Not currently offered
Course code

HIST2210

Units

10 units

Level

2000 level

Course handbook

Description

This course traces the foreign relations of Australia with its neighbours in the Asia-Pacific region. The period of review is from Australian settlement, although there is an introduction to European colonisation, to the current debate surrounding Australia's relations with China.


Availability

Not currently offered.

This Course was last offered in Semester 1 - 2020.


Learning outcomes

On successful completion of the course students will be able to:

1. Demonstrate an understanding of the key issues in the history of Australian foreign relations in the Asia-Pacific region;

2. Analyse sources, especially foreign affairs documents.

3. Recognise the different elements in the conduct of foreign policy: diplomacy, military action, trade, cultural and social engagement, alliances, multilateralism.

4. Synthesise sources in oral and written form.


Content

The initial focus is on the first contacts with the Chinese and the development of immigration restriction. This is followed by a study of the rise of Japan from the 1880s to the restoration of full Australia-Japan relations in the late 1950s. This section of the course will include an assessment of the impact of the Pacific War on Australia's foreign relations and of the role of Japan in Australia's attempts to secure a security treaty with the United States of America. There is an assessment of Australia's relations with its neighbours in South East Asia after 1945, with a particular focus on Indonesia, Malaysia and Vietnam. Finally, the course surveys the growing importance of Australia's relations with Asia since c.1973, with particular reference to the current debate about Australia's role in the region and relations with China.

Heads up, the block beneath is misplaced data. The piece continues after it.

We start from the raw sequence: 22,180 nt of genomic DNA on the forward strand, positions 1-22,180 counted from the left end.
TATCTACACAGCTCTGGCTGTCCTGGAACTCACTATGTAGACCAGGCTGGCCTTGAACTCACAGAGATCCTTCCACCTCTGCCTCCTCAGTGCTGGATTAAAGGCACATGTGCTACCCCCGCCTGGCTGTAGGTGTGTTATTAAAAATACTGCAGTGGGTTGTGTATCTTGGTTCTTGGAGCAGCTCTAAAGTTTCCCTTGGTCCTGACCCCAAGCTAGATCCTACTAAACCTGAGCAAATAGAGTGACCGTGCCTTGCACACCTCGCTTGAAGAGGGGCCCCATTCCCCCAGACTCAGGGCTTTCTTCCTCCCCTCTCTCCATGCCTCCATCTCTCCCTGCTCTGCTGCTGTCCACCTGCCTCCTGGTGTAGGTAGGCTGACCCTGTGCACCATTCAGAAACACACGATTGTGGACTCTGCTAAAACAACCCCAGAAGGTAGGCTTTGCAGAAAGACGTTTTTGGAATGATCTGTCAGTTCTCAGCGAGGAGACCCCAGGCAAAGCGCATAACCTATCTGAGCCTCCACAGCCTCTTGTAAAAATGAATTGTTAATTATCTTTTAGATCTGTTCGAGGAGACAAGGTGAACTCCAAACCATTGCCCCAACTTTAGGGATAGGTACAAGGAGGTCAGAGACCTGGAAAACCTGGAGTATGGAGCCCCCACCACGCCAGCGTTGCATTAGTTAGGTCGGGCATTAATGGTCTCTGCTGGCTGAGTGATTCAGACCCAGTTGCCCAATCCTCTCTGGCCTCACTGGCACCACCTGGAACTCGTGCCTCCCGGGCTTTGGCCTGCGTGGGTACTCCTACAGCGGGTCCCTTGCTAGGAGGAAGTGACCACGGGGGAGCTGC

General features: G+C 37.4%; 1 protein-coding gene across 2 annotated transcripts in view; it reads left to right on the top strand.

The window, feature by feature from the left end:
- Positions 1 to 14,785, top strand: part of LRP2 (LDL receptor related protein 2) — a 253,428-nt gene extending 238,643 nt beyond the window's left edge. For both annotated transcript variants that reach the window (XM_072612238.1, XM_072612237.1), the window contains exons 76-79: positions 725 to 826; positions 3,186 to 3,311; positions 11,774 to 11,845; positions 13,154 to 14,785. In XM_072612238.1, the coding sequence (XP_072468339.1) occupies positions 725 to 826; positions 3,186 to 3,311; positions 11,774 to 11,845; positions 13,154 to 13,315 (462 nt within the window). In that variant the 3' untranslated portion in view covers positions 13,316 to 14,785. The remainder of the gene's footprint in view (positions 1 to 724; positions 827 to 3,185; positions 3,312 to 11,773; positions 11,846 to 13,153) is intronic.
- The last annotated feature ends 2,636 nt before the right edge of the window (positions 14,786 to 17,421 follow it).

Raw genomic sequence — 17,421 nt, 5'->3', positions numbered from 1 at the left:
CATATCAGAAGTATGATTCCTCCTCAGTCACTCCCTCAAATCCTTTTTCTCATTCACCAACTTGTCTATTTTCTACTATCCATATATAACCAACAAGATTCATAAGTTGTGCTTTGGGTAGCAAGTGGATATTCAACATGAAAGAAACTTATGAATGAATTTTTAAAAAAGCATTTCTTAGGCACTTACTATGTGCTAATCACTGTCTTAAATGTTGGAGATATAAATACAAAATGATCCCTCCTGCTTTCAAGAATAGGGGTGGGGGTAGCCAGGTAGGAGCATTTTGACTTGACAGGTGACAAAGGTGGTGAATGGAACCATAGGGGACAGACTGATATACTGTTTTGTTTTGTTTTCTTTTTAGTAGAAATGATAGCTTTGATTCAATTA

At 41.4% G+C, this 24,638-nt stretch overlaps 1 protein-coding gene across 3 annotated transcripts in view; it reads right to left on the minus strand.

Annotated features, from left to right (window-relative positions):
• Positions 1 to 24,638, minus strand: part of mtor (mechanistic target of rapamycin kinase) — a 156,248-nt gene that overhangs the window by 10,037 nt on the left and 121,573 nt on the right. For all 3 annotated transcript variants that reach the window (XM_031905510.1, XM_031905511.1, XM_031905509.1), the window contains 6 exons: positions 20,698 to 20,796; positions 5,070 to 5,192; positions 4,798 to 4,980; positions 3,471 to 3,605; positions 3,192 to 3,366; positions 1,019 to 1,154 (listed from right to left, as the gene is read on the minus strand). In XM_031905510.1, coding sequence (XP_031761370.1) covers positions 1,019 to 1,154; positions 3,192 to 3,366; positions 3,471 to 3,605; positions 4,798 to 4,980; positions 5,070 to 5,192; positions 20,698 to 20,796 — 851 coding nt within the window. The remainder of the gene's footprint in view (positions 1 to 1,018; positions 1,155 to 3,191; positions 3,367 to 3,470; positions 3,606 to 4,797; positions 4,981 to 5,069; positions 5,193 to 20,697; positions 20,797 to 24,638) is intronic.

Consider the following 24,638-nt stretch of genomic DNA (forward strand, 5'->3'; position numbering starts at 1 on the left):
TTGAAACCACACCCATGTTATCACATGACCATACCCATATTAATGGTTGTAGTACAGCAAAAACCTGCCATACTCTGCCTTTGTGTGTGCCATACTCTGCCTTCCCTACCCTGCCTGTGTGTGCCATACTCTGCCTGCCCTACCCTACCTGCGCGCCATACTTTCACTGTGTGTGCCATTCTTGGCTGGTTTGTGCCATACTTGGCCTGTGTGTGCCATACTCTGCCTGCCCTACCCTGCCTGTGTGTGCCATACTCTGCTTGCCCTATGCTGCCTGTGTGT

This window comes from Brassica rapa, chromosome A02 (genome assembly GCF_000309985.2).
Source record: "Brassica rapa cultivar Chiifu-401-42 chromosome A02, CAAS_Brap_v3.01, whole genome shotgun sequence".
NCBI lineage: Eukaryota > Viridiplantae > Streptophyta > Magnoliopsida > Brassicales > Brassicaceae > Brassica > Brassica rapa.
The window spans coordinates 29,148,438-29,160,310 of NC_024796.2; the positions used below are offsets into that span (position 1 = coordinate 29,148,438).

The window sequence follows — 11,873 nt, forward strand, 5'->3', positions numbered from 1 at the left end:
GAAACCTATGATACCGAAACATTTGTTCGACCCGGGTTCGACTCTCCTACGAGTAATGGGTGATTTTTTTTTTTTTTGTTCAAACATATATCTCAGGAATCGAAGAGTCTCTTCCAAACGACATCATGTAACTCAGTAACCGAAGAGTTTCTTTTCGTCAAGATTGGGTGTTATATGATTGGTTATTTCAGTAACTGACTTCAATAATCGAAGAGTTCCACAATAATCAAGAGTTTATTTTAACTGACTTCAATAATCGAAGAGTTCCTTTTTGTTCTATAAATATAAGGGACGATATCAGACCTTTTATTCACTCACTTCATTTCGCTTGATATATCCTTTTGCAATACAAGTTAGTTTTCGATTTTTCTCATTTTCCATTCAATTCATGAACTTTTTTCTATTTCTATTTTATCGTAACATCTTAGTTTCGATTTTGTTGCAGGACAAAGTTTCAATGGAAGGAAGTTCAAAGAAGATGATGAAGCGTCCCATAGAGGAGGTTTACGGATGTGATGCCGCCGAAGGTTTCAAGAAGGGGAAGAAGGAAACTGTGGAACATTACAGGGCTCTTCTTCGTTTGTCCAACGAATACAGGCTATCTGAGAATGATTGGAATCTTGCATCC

Requisite

This course replaces HIST3210. If you have successfully completed HIST3210 you cannot enrol in this course.


Assumed knowledge

20 units in History at 1000 level or equivalent.


Assessment items

Essay: Research Essay (50%)

Written Assignment: Analysis exercise (20%)

In Term Test: Class Test (20%)

Presentation: Seminar Oral Presentations (10%)

The University of Newcastle acknowledges the traditional custodians of the lands within our footprint areas: Awabakal, Darkinjung, Biripai, Worimi, Wonnarua, and Eora Nations. We also pay respect to the wisdom of our Elders past and present.